Now, other than Yamaha, who are you talking about being the other games in town? I'm sure they're out there and I'm sure I've never heard of them. But when it comes to the support game when something breaks or needs to be repaired, I think Yamaha and Roland are the only two in the game that can handle that kind of support. Alesis has been an enigma since the beginning. Who else is there? I'd go looking but the fact that I don't hear about other companies doing this (with the right kind of support) from other players tells me something, no?
You're right about Alesis...

When I had a drum head bust on me some time back...the only way I was able to replace it was by buying a full replacement drum on Ebay. It still only cost me the price of a half decent splash cymbal but even so, would have been nice JUST to replace the mylar head.
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Old 04-29-2013, 10:41 AM
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I want to just throw my 2 cents in here, I have this odd habit of ending a discussion. Once I chime in the posts stop. We'll see if my skills are still good.

Regarding the electric guitar/bass/piano argument. These instruments, in their electric form, have been around much longer than the electric drumkit. Let's not forget that the A-drumkit as we know it is less than 100 years old.

As former guitar player I can confidently say that there is less difference between and electric/acoustic guitars and e/a kits. The electric drumkit produces a completely programed sound, if you hit it harder/softer the sound will be louder/softer. I am still able to shape the sound of an electric guitar by alternating the construction/electronics and the type of amp I plug into. On an acoustic kit one need only switch settings and get the same results. Sure they make technology for people to plug directly into the achieve the same results but there are still purists that turn their nose up at it.

What I would love to see is a smaller acoustic kit with individual microphones that with tone adjustments that could be shaped by the player. I'll bet you could get a really big sound out of a 14x10 bass drum with the right heads/tuning and an internal mic. The real problem for such development wouldn't be making it though. It would be this generation of conservative drummers that would be very reluctant to accept something new.

I see it now, sell it on it's light weight and control over your own sound yet it still responds like an acoustic instrument because it is an acoustic instrument.



Edit: New Tricks, you paid that hack to come tune your drums!? I've been seeing his ads on CL for quite a while. I would have come over and tuned them for some beers.
I don't understand...

I can pick a drum setting on my E Drums and THEN change all the micro-settings on it also...I can tune it up, down, change the sustain, change the attack....the lot.

To suggest that you can only 'pick a module and go with that' isn't correct (if that's what you're saying).

And you state that they produce a programmed sound...again I'm not sure about that. I believe the sounds on my Alesis are recorded from the ACTUAL drums they are simulating, rather than being programmed.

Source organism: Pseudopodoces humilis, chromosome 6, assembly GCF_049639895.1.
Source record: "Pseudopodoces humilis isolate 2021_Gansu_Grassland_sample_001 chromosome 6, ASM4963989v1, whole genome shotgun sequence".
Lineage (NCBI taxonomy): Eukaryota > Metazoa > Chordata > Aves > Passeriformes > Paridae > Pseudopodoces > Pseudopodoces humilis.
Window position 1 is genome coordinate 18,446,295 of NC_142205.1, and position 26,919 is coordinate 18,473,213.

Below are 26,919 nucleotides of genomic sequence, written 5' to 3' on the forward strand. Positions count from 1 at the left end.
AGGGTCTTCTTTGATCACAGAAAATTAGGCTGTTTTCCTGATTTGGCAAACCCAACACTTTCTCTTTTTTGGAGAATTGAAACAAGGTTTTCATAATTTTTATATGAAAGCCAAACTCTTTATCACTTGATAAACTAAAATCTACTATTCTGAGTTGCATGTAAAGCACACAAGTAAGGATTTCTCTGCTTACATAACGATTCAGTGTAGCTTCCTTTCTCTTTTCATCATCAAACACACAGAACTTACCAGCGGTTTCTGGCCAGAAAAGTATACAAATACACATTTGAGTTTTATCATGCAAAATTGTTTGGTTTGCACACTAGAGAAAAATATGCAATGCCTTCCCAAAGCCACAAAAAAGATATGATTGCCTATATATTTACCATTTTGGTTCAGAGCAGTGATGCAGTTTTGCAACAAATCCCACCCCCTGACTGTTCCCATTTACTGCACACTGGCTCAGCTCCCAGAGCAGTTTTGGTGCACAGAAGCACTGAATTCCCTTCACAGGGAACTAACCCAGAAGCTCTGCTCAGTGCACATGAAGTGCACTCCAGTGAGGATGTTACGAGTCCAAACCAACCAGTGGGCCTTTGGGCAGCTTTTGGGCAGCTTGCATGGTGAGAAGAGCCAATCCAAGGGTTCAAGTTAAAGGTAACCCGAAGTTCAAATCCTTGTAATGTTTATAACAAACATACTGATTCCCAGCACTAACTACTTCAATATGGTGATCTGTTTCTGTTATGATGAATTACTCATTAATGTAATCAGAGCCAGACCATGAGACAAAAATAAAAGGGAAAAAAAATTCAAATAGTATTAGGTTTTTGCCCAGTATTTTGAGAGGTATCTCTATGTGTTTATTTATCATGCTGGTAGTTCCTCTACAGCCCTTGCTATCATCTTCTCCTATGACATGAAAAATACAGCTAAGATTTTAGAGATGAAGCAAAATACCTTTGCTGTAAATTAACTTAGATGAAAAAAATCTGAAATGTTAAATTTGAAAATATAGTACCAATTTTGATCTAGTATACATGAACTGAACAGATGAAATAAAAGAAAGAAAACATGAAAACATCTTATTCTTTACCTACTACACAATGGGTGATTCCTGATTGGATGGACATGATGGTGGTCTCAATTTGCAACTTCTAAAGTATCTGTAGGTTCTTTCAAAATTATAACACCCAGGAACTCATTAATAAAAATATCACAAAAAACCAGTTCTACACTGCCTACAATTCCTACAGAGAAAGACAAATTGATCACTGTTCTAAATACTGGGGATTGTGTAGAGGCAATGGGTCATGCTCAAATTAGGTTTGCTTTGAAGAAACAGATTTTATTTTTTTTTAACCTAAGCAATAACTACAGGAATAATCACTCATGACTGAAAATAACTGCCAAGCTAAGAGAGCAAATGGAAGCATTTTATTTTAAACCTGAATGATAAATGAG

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Old 04-29-2013, 10:51 AM
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I play amateur pop/rock/blues and when we play out, it is in in very small venues and the sound is as or more important than my/our abilities.

Right now, my ONLY concern is that we play with a good mix, in tempo and sing on key. The E kit solves a LOT of sound issues.

You mentioned the dynamics of your ride cymbal and it is a good example. I only use my ride in maybe 20% of my play. I am more of a HH guy. When I do use it, it is straight 1/8 notes. In the music I choose to play, the way I choose to play it, the dynamics of the ride cymbal are of no importance. I don't pick music apart and 99% of the people I play for do not either.

When the day comes when someone important tells me that they liked the music, but I should have a more dynamic ride, I will start to focus more on the details.


In my simple genre, it's bass and snare to keep tempo and simple fills and crashes between segments. I think that is what most people hear, if they are even paying attention to the drums. I'm a drummer, not a front man.

The E kick/snare/toms sound good to me so I'm confident they sound good to the general public. The cymbals are.........close enough :)


I have read over and over how drummers are in love with the sound of their A kits and I have tried and tried to achieve this feeling without success. I would love to sit at someone's "perfect" kit just to see if it is the kit or my expectations. My A's just don't sound good to me. I even had them professionally tuned. I learned a lot from it and they do sound better, but I'm hardly in love with them.

Like I said, for what I do, the E's are much better. The only drawback is some people's perception which, fortunately, I can easily disregard.

As far as being a good drummer? I am making progress but I wouldn't consider myself a good drummer. I am a competent drummer, a good musician and a superior human being :)




..
Very well argues and put.
I used my E kit the first time we gigged out...the only reason why I then purchased an A kit is because the E kit just didn't look right on stage backing up a four piece band.
But it certainly sounded the part...judging by some of the comments from those who watched.
The sound engineers were particularly impressed by it
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  #61  
Old 04-29-2013, 11:20 AM
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BacteriumFendYoke BacteriumFendYoke is offline